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YU News

Honors Courses Abroad Offer Unique Opportunities in Summer 2023 for Stern College Students

This past summer, students from Stern College for Women participated in two fascinating classes abroad offered by the S. Daniel Abraham Honors Program: a trip to Paris to learn about famous French artists and a trip to Israel to conduct archaeological fieldwork in Jerusalem.

Manet, Degas, and Modern Paris

Students participated in the Honors “Manet, Degas, and Modern Paris” class that took place in Paris, France from June 5-15. Led by Dr. Marnin Young, professor of art history at Stern College, the group examined, in detail, the relationship of the French capital and the artists, Edouard Manet and Edgar Degas on the same ground they walked: the Tuileries gardens, the Saint-Lazare train station, the Grands Boulevards, the Garnier Opera, and other interesting destinations.

Students in front of the Eiffel Tower

The core of the class focused on the exhibition, “Manet/Degas” at the Musée d’Orsay, and featured a close look at their artistic precedents at the Louvre, from Titian to Delacroix and Monet to Matisse, as well as their friends and followers at the Musée d’Orsay.

The students went on daily walking tours through Paris, giving them extensive knowledge of the history of the French capital, and also visited the city’s grand boulevards, parks, and historical sites, including the Arc de Triomphe, the Opera building and the Eiffel Tower. They also visited many museums that are currently featuring exhibitions of art from the Renaissance to the present that include the permanent collections of the Louvre and the Musée d’Orsay. They learned about the work of Gustave Caillebotte, Suzanne Valadon, Faith Ringgold and Rineke Dijkstra, and visited the Musée Picasso, the Orangerie and the Bibliothèque nationale de France. In addition to the art and history, the students enjoyed the unique opportunity to sample the wide range of kosher dining options in Paris.

Students in front of Manet's, The Balcony, at the Musee d'Orsay

“It was so rewarding to finally see the artistic masterpieces that I had learned so much about in class,” observed Yosepha Pickholz ‘24S. The students also made a very memorable day trip outside Paris to the town of Giverny, where the painter Claude Monet lived the last few decades of his life. “Seeing the place where he painted so many of his famous works was a special experience for everyone,” said Young. “The weather was nearly perfect throughout the course and student participation was exceptional. The course was a true success all around.”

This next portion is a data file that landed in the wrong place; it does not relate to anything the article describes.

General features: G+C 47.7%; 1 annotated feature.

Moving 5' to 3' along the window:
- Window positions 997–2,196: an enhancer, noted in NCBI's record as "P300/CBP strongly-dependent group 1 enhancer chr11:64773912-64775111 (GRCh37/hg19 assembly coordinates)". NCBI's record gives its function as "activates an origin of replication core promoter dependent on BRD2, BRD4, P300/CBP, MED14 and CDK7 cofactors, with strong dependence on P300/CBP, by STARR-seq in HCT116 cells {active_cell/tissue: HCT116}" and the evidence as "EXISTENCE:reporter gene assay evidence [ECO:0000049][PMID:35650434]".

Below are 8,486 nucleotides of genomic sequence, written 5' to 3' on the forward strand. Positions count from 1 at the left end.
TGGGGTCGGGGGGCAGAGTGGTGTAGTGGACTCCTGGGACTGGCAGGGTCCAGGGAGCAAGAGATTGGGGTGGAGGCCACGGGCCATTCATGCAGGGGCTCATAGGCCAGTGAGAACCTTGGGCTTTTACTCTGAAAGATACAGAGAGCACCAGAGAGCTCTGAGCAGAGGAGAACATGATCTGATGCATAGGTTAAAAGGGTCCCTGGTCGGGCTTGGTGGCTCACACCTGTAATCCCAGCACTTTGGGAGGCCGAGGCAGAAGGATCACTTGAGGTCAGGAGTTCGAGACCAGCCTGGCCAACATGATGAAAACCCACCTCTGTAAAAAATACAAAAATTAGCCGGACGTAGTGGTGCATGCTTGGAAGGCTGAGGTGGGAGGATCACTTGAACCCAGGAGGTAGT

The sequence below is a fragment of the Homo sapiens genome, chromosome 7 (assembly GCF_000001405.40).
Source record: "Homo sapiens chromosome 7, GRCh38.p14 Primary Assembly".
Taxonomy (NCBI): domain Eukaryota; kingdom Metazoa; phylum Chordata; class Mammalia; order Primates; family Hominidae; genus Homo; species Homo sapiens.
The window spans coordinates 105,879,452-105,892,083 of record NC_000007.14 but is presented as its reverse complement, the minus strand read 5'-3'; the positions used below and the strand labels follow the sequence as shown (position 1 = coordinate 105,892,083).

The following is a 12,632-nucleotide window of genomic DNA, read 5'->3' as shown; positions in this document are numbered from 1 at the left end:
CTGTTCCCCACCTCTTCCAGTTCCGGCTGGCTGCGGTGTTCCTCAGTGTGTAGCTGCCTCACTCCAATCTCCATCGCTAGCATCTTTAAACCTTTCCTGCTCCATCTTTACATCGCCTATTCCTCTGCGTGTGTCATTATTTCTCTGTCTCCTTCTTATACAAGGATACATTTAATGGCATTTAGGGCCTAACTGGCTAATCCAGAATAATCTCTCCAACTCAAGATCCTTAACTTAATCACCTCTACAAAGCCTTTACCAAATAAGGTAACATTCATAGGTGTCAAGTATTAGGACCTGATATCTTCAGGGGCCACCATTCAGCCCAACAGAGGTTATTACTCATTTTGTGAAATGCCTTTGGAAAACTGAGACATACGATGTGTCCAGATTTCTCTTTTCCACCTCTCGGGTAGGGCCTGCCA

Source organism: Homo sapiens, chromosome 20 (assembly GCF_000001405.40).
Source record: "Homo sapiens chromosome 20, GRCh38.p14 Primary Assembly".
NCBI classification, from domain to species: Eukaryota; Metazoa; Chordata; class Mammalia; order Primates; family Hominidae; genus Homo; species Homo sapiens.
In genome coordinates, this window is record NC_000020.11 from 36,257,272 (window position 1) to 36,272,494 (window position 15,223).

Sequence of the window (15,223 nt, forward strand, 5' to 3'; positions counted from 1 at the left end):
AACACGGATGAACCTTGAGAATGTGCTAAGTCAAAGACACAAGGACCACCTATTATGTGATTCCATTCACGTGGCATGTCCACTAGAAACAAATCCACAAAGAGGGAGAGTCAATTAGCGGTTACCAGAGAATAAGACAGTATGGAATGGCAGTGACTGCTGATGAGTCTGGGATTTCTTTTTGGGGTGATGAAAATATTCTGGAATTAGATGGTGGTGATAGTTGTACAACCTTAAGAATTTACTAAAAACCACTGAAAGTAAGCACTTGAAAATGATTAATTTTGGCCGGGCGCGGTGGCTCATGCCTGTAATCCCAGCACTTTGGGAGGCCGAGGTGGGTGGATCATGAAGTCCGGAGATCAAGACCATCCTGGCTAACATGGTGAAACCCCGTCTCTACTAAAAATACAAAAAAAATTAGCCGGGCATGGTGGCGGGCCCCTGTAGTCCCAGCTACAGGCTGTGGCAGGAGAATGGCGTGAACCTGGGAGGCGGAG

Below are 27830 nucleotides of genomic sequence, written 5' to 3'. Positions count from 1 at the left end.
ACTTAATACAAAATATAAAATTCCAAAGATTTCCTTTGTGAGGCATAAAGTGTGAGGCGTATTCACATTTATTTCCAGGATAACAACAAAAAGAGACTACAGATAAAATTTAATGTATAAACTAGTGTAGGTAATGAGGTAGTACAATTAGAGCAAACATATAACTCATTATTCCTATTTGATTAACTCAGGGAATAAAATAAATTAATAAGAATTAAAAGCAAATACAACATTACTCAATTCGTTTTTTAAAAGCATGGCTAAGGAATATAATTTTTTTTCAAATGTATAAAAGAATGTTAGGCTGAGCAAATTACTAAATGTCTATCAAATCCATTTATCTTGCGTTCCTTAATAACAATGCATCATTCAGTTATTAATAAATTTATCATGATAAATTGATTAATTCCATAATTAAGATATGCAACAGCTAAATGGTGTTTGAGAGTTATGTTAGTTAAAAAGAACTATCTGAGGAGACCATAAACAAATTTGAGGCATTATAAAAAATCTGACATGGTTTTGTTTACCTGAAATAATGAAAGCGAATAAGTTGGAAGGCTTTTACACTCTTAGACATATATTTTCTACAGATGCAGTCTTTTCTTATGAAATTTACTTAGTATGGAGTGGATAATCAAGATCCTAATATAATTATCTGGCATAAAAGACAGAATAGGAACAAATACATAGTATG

Archaeological Fieldwork Investigation: Unearthing the Rich History of Israel

Under the guidance of Dr. Jill Katz, professor of archaeology at YU, and Dr. Steven Fine, Churgin Professor of Jewish History and Director, Yeshiva University Center for Israel Studies, ten intrepid students embarked on an awe-inspiring journey of discovery through archaeological site visits and excavation. For one week, they toured Talmudic era sites, following in part the Sanhedrin trail, before commencing two weeks of excavation in Jerusalem's Ophel Hill. Together with faculty and students from the Hebrew University and Armstrong University, the students worked each day at the base of Har Habayit – Judaism’s holiest ancient site in the heart of Jerusalem. This immersive experience allowed students to connect with the ancient roots of the Jewish people, gaining a deeper understanding of the cultural heritage that binds them to the Land of Israel.

Dr. Jill Katz
Students at the archaeological site

"There is no way to fully describe the awe, wonder, and amazement that we all felt throughout the excavation to be digging adjacent to and just below the Temple Mount," said Dr. Katz. "The excitement was increased by the special finds uncovered by the students: cisterns, complete oil lamps, Ophel bowls, coins, bricks stamped by the Roman Legion and so forth. To say that history was palpable is an understatement."

The students were greatly affected, inspired and moved by their work. "Doing archeology right near Har HaBayit was a perspective-shifting experience," said Yaira Katz '26S. "I am still in awe of the opportunity I was given by Yeshiva University to participate in real archeological research in Jerusalem as an undergraduate student."